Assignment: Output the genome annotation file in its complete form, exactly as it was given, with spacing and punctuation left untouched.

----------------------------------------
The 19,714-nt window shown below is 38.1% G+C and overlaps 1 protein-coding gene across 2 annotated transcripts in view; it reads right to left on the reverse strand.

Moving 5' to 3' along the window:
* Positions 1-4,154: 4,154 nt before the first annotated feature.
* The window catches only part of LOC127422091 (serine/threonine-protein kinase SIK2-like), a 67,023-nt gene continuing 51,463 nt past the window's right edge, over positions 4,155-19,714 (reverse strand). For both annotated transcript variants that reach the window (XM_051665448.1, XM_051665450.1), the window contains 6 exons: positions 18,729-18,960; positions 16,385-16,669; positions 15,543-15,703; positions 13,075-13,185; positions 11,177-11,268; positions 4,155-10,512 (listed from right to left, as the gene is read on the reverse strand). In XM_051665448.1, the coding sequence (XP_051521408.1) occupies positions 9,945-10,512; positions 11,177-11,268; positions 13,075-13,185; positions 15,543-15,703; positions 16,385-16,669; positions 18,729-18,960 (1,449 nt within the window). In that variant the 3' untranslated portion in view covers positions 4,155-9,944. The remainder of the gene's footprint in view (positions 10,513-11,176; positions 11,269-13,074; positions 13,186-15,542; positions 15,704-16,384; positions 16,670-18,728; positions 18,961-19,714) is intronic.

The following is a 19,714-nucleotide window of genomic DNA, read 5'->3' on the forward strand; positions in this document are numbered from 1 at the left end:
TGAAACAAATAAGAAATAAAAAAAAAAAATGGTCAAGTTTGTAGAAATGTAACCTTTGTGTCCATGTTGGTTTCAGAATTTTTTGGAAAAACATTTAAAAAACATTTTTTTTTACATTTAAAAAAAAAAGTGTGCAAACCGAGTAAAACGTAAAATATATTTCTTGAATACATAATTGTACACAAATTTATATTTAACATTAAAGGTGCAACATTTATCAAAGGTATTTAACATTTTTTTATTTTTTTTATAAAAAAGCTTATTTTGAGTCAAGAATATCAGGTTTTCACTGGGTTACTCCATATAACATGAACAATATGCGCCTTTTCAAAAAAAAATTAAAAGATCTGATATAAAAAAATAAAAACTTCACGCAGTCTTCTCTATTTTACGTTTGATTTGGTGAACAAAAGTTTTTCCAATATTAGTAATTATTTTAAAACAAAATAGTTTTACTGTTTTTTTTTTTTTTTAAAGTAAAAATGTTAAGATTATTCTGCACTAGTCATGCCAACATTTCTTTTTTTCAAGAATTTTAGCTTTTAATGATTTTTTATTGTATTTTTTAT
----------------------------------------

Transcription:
The 19,714-nt window shown below is 38.1% G+C and overlaps 1 protein-coding gene across 2 annotated transcripts in view; it reads right to left on the reverse strand.

Moving 5' to 3' along the window:
* Positions 1-4,154: 4,154 nt before the first annotated feature.
* The window catches only part of LOC127422091 (serine/threonine-protein kinase SIK2-like), a 67,023-nt gene continuing 51,463 nt past the window's right edge, over positions 4,155-19,714 (reverse strand). For both annotated transcript variants that reach the window (XM_051665448.1, XM_051665450.1), the window contains 6 exons: positions 18,729-18,960; positions 16,385-16,669; positions 15,543-15,703; positions 13,075-13,185; positions 11,177-11,268; positions 4,155-10,512 (listed from right to left, as the gene is read on the reverse strand). In XM_051665448.1, the coding sequence (XP_051521408.1) occupies positions 9,945-10,512; positions 11,177-11,268; positions 13,075-13,185; positions 15,543-15,703; positions 16,385-16,669; positions 18,729-18,960 (1,449 nt within the window). In that variant the 3' untranslated portion in view covers positions 4,155-9,944. The remainder of the gene's footprint in view (positions 10,513-11,176; positions 11,269-13,074; positions 13,186-15,542; positions 15,704-16,384; positions 16,670-18,728; positions 18,961-19,714) is intronic.

The following is a 19,714-nucleotide window of genomic DNA, read 5'->3' on the forward strand; positions in this document are numbered from 1 at the left end:
TGAAACAAATAAGAAATAAAAAAAAAAAATGGTCAAGTTTGTAGAAATGTAACCTTTGTGTCCATGTTGGTTTCAGAATTTTTTGGAAAAACATTTAAAAAACATTTTTTTTTACATTTAAAAAAAAAAGTGTGCAAACCGAGTAAAACGTAAAATATATTTCTTGAATACATAATTGTACACAAATTTATATTTAACATTAAAGGTGCAACATTTATCAAAGGTATTTAACATTTTTTTATTTTTTTTATAAAAAAGCTTATTTTGAGTCAAGAATATCAGGTTTTCACTGGGTTACTCCATATAACATGAACAATATGCGCCTTTTCAAAAAAAAATTAAAAGATCTGATATAAAAAAATAAAAACTTCACGCAGTCTTCTCTATTTTACGTTTGATTTGGTGAACAAAAGTTTTTCCAATATTAGTAATTATTTTAAAACAAAATAGTTTTACTGTTTTTTTTTTTTTTTAAAGTAAAAATGTTAAGATTATTCTGCACTAGTCATGCCAACATTTCTTTTTTTCAAGAATTTTAGCTTTTAATGATTTTTTATTGTATTTTTTAT